This article was first published 24/05/2018
By Graham Johnson
Editor, Byline Investigates
NEWS UK chief executive Rebekah Brooks maintained “a close relationship” with a specialist medical records “blagger” she considered The Sun’s “most valuable” contact, the High Court heard yesterday.
The 49-year-old former Sun editor allegedly approved cash payments for deeply intrusive stories she knew the paper’s “particularly important blagger” Christine Hart had illegally obtained by deception, according to internal emails, disclosed in the hearing.
Documents reveal that in May 2006 Hart was allegedly paid £1,000 for obtaining the medical records of then pregnant former Spice Girl Geri Haliwell about the birth of daughter Bluebell Madonna, at the private Portland Hospital in London’s Fitzrovia.
The transactions were made via bank transfers, and recorded in The Sun’s payments’ ledgers.
Other celebrities including Liz Hurley claim that their medical data was “blagged” by Hart – who allegedly posed as a psychiatrist in ‘pretext’ phone call deceptions of hospital staff – on behalf of The Sun.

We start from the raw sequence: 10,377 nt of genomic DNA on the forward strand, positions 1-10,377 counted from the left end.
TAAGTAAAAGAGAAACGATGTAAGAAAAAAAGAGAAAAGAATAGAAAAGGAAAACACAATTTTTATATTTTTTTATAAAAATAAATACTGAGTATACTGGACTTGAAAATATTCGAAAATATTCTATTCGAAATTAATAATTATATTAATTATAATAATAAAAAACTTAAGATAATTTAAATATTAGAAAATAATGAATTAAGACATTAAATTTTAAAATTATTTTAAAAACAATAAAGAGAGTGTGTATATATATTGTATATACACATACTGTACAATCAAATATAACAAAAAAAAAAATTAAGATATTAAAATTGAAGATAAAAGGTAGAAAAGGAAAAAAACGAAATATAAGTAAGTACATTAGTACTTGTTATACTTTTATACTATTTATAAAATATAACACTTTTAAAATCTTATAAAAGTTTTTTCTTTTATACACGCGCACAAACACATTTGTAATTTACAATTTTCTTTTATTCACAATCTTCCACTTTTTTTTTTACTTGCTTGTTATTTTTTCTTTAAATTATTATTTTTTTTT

One Hart tasking related not to a news story for The Sun, the court heard, but the personal medical status of a member of the public suing the paper over a story involving the footballer Wayne Rooney.
It was said Brooks, cleared at the Old Bailey in 2014 of phone hacking after pleading that she was incompetent in her job – and therefore ignorant of the wrongdoing of her staff – funnelled Hart’s illegal services through senior Sun journalist Nick Parker.
In one email, disclosed by News UK to claimants alleging phone hacking and data theft against The Sun and its defunct sister title The News of the World, which Brooks also edited, she allegedly told Parker to “keep (Hart) onside” as she was “one of the paper’s most valuable contacts”.
Hart was paid through bank transfers as a contributor for at least 999 jobs for The Sun and News of the World, the court heard.
Payments in cash were not recorded in the same way, as the alleged aim was often to hide the payee, who may have been be a private investigator, or a police officer breaking the law.
Cash payments could be used to pay public interest whistle-blowers to protect their identity, but the public interest has not been a feature in NGN’s defence of the allegations.